20. Hindu temples too should take the benefit of the Societies Registration Act of 1860 – No amendment had taken places so far to the Societies Registration Act of 1860. Hindu temples also should take the benefit of this Act. The Acharyas could make a detailed analysis of this.
21. Legislation is made by the representatives elected by the people – This legislation is made by the representatives elected by the people. There are 550 Lok Sabha members in this country, 250 Rajya Sabha members 300 MLSs, 700 MLCs, 500 Zilla Parishad members, 39,600 Panchayat Samiti members, 28,000 Corroborators, 3,700 Municipal presidents, 11,200 Municipal members, 12,600 other Board members.
22. These constitutional authorities run the country – These 1,25,000 constitutional authorities are the people running the country. Whether we like it or not, they are the constitutional authority and they are running the country. in this, the village panchayat people have been excluded.
23. Need for a united, concerted and equivocal effort to solve the confronting problems – The draconian law of Karnataka affecting the Matadhipathis and Acharyas – A Parliament of Religious Leaders should be the sole authority as far as the management of temples and Hindu Trusts are concerned – We do not want our freedom to be taken away just for sake of giving freedom for somebody else – A concerted movement is the need of the hour – Hindus as a majority are harassed in all ways – Interference of the Government in the affairs of the Hindu temples – We have to fight collectively for the common cause of the Hindus – Our strength is in our commitments.
24. Need for a united, concerted and equivocal effort to solve the confronting problems – The Sanatana Dharmis are now at cross roads and the fight that they are facing are from several sides and any attempt that they make should be united, concerted and equivocal so that a few years later, the Acharyas who have assembled are held as the supreme leaders of our Hindu society.
25. A concerted movement is the need of the hour – This sort of a concerted movement could take momentum only if we come together and have a forum, which would tell how our religious institutions should be run. What I am trying to suggest is nothing new. If we go back a hundred years, the Maharajas, the rulers had a Raja Guru and whatever the dictums that he gave were taken as the final, as far as the religious matters were concerned. The time has come when we should fight for this and the parliament of Religious Leaders could have the power to implement and look after the cause of our dharmic institutions.
26. Interference of the Government in the affairs of the temple is another important aspect to be considered by the Acharya Sabha. To have darshan of our Lord, special tickets have to be purchased whereas the Government gave airfares to other religionists to go to their place of worship. Even the Tirumala Trust is not independent of the Government. If the Government gives directions for diverting the funds of the temple to some other purpose, the Chairman and the Executive Officer has to comply with the same. Similar is the state of affairs with the Shirdi temple. The Government appoints the Charity Commission for the temple and he has to comply with the Government orders. The Siddhi Vinayaka Temple in Bombay had the maximum collection. Seventy lakhs out of this temple collection was sanctioned to a private trust run by a minister in the name of his father.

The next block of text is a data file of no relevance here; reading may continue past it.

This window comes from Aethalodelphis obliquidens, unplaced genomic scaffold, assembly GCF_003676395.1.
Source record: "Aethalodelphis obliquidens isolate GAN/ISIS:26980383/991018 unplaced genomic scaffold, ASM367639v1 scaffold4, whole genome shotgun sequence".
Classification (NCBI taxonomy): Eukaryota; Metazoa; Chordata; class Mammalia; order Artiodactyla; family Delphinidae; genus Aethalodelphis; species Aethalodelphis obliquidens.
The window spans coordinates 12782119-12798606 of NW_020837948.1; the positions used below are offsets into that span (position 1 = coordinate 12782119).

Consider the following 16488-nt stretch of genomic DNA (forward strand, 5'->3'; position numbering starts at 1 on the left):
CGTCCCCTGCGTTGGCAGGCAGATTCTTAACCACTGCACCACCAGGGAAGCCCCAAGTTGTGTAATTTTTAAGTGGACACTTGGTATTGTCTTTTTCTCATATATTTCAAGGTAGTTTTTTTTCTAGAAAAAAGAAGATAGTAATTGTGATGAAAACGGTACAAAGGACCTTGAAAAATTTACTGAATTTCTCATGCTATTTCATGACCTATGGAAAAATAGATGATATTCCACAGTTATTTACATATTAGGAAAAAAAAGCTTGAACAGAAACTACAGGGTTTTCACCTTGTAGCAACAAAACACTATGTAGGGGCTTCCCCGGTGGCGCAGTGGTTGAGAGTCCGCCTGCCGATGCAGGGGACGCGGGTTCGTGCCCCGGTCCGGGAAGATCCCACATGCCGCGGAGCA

27. In 1997, the Karnataka Government received a revenue of Rs 52.35 crore from 2,64,000 temples. Of this, Rs 17.33 crore was returned to the temples for maintenace; Rs 9.25 crore allocated for Madrasa development and Rs 3 crore for church development. The balance Rs 22.77 crore was diverted towards Government programs. The situation was much the same in 1998. However, in 1999, it is alleged, the State collected Rs 65.35 crore in revenue; gave Rs 15 crore for temple maintenance, and diverted Rs 27 crore to Madrasa development and Haj subsidy and Rs 8 crore for church development. No details were available about the use of the balance Rs 17.35 crore.
28. Yet Government sources themselves admit that nearly 80 per cent of the State’s temples have no income other than that received from the vested lands. Thus, once the lands are seized, many temples may fail to conduct daily puja. What is more, the Andhra Pradesh Government has failed to pay the Rs 28 crore compensation towards temple lands previously acquired for building bus terminals, police stations and other public utilities.
29. The argument that the managements of cash-rich temples are necessarily corrupt and need regulation is simply irresponsible and arrogant, especially when it is the established corruption of state-controlled managements that is prompting Central and State Governments alike to shed equity in the public sector! It is high time the state similarly retreated from the temple precincts.
30. The longer the government continues with its temple administration, the greater the damage done to the national polity. It is a poison that the country can do without. Can’t we leave the temples to the religious folks and move on with the challenges of making India a great and successful power?
Courtesy: Haindava Keralam.